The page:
10. That a trial judge is bound by the deal a defendant cuts with the prosecution.
Politics Daily columnist David Gibson wondered whether those apologists would be so quick to defend "Father Polanski":
There is the obvious parallel to the cases in the Catholic Church, which have rightly scandalized the public and the media. Prosecutors and plaintiffs' attorneys have been dogged in pursuing these cases -- whether out of concern for their careers or for justice -- and the outrage was so widespread that the State of California created a one-year window in 2003 during which the statute of limitations on abuse crimes by Catholic priests (and others) was lifted. That meant the victims of men who were often long dead could finally get their day in court, or find some sense of justice and closure -- and for cases that were no more egregious than Polanski's abuse of Geimer. Polanski is alive, at least.

Comparisons are by their nature invidious. But what if Roman Polanksi were wearing a Roman collar? Would "Monsignor Polanksi" receive the same considerations? As Father Thomas Reese, a Jesuit, writes at the Post's "On Faith" site, "Imagine if the Knights of Columbus decided to give an award to a pedophile priest who had fled the country to avoid prison. The outcry would be universal." And rightly so, as Reese says. But Polanski gets an Oscar in absentia in 2003 and earns sympathy because he can't receive it in person.
When a woman makes a false rape accusation but escapes liability due to the prosecutor's political sensitivities and when a convicted — and admitted — child rapist and international fugitive is loudly defended by his admirers in Hollywood and abroad, one can say with some certainty that the scales of justice needed a bit of rebalancing this past week.

Still in the criminal justice trenches, fighting the good fight, were more than a few legal bloggers. A couple found time to write intensely personal, compelling accounts of their efforts.

Norm Pattis shared his thoughts and fears while awaiting a jury's verdict with his client:
The jury has been out for the better part of two days now. They are considering four charges: murder, attempted murder, assault in the first degree and criminal possession of a firearm.


We are hopeful, but scared. The stakes are enormous and everything in my client's life depends today on the decision of twelve strangers now locked for a couple of days in a small room. The jurors will return to this pressure cooker today, and the judge will no doubt turn up the heat by [instructing the jurors to continue deliberating]. I am glad I am not a juror.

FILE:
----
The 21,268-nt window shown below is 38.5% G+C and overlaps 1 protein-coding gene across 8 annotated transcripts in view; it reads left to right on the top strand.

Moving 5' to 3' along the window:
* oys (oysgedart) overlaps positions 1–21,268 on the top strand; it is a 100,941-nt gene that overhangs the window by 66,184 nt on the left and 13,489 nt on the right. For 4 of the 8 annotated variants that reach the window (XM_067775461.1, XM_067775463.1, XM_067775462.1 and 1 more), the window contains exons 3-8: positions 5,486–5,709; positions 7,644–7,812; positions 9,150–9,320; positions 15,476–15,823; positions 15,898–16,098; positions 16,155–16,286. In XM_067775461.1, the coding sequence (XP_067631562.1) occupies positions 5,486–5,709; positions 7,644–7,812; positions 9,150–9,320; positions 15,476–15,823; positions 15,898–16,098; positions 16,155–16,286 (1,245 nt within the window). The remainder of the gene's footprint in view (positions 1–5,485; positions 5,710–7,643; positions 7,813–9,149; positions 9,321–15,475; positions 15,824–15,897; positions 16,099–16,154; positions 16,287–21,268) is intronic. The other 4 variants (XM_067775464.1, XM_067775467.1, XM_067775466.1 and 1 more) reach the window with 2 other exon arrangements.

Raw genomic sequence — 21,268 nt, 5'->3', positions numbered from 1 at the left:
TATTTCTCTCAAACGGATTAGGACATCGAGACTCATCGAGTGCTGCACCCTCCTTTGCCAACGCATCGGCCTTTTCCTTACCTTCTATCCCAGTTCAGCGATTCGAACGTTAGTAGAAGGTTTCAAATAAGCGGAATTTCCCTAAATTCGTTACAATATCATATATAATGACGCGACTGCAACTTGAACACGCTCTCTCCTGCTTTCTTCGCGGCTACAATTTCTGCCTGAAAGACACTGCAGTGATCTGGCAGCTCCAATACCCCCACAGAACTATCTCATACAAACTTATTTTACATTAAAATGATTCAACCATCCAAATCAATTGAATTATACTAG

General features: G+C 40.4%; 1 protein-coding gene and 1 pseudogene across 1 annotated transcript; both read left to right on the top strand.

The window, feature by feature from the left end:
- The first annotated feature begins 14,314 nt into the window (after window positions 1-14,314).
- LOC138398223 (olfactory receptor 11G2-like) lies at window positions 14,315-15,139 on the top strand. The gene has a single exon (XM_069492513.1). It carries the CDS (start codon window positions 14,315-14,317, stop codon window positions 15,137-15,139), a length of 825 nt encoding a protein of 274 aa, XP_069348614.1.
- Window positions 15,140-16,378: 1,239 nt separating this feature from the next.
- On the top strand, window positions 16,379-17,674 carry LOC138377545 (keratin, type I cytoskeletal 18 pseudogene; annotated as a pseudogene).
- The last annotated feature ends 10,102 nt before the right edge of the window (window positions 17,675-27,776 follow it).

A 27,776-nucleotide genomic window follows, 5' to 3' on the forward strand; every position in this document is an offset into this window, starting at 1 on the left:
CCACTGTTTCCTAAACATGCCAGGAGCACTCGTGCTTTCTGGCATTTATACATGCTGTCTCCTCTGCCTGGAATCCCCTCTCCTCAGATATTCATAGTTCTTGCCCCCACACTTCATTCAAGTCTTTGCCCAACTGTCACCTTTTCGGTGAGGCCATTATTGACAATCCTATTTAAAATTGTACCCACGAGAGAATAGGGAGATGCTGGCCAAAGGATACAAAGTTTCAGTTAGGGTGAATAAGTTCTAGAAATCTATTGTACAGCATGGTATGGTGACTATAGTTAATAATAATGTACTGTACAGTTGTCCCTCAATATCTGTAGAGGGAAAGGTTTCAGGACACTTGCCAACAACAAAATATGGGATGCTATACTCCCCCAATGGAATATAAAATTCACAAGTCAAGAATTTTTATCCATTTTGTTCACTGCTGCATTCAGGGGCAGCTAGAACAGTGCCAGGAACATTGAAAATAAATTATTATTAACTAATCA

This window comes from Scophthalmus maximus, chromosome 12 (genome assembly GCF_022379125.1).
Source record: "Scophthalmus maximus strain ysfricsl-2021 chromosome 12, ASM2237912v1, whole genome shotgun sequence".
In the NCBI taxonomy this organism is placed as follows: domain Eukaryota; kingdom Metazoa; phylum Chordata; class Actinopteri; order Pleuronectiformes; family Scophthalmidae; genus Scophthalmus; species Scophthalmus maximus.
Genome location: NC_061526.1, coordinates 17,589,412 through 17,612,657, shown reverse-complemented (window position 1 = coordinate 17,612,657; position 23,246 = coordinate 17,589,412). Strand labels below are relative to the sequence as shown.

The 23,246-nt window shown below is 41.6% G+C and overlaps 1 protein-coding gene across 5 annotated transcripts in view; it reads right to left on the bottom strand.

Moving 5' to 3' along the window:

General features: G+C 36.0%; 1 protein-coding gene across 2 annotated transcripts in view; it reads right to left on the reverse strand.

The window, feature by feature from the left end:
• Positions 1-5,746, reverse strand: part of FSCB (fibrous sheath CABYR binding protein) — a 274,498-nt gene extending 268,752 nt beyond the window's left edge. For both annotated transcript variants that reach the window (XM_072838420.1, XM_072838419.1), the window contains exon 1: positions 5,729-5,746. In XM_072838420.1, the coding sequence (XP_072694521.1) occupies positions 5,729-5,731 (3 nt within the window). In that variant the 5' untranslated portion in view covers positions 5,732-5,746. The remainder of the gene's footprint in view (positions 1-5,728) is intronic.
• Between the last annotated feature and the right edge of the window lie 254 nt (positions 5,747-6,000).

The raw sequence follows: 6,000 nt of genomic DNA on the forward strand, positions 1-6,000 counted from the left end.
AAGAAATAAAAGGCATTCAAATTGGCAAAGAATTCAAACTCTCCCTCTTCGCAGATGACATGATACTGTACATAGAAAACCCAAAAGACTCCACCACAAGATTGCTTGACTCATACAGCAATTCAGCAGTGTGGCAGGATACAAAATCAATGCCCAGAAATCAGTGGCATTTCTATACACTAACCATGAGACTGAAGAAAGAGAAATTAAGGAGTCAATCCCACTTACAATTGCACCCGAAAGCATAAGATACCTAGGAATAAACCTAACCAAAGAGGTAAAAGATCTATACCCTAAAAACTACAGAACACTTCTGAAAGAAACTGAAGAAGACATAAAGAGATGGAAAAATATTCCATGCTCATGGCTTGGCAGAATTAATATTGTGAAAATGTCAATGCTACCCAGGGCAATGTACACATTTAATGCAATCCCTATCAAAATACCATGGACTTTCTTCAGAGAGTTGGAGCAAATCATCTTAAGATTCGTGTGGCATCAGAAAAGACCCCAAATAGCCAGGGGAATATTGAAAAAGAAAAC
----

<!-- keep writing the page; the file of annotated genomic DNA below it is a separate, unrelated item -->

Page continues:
The result of those deliberations — to convict on some but not all of the charges — was ambiguous. Pattis wrote:
Yesterday the jury decided that it could not decide what happened as to the murder. It also decided that it could not decide whether there was an attempted murder. No verdict means a mistrial. The state can now bring him to trial all over again, at least as to the murder.

The jury convicted my client of assault in the first degree and the firearms count. It also found facts sufficient to enhance the penalty by five years. We expected to lose the firearms count, and hoped for acquittals in the remaining three counts. It did not happen. Did we lose?

I say we did, and it hurts.


Some friends have congratulated me on the outcome. "Great job!" one wrote. Staring down murder and attempted murder charges in a case where apparently unarmed women were shot point-blank by a much larger man is not easy. But it does not feel like a win to me. Those taunting me for failing have found their mark. I am an easy bleed, I am afraid.
Jeff Gamso discussed his thoughts about the self-doubt and brutal introspection in which all good criminal defense attorneys engage, and none more so than those who defend capital cases:
I was in a waiting room across from the death house at the Southern Ohio Correctional Facility. My client had just been executed, killed by the state of Ohio. I hadn't represented him at trial, hadn't been the one, as we say in this business, to put him on the row. But I hadn't gotten him off, either. And now he was dead. I wasn't a witness to the killing, but I'd seen the body in the body bag wheeled out of the death house and into the hearse.

And the family came up to me, not all of them and not together, but one at a time, his mother first. It was like a mantra as one after another said
You did all you could
Meaning it for comfort. Meaning that it was all that could be done. Meaning that some god had chosen and I should know that I'd tried my best and they appreciated that. And I said to each of them, "Thank you." Because what else can you say. But you know, there's no comfort in those words.

It's not that they're empty. They're meant sincerely, the motive is pure and the sentiment is all positive. But that's from the speaker.

At your end, when your client has just been murdered and you've been powerless to prevent it, the only answer is that if this is all I could do, then I'm not good enough. And if it wasn't all I could have done, then I'm neither good enough nor diligent enough.

Stung by an undercover investigation which revealed the... um, seedier side of ACORN, the now-discredited group turned to the courts, filing a claim alleging illegal wiretapping under Maryland law by the investigative filmmakers. The suit seems like a poorly-advised strategy; it's unlikely to repair the political damage which caused the federal government to cut-off the group's taxpayer funding and is unlikely to mitigate the damage ACORN has suffered in the court of public opinion. Exposure of the group's tax-avoidance advice to supposed pimps, prostitutes, and child traffickers, all funded by the taxes paid by more honest folk, tends to raise one's ire (assuming one is of the latter persuasion rather than the former).

As Ken explained in the Popehat blog, the claim makes little legal sense, either. The principal objectives ostensibly sought by ACORN are generally precluded by existing case law, which tends to indicate (as many have observed) that the claim was likely filed to harass the filmmakers and the conservative-leaning website which broadcast their findings. In other states, so-called Anti-SLAPP laws penalize such claims when they are, as appears to be the case here, brought to chill public debate and criticism. In a follow-on post, Ken discussed the somewhat diluted Anti-SLAPP law in Maryland and wasn't optimistic that it would provide much meaningful relief to the defendants: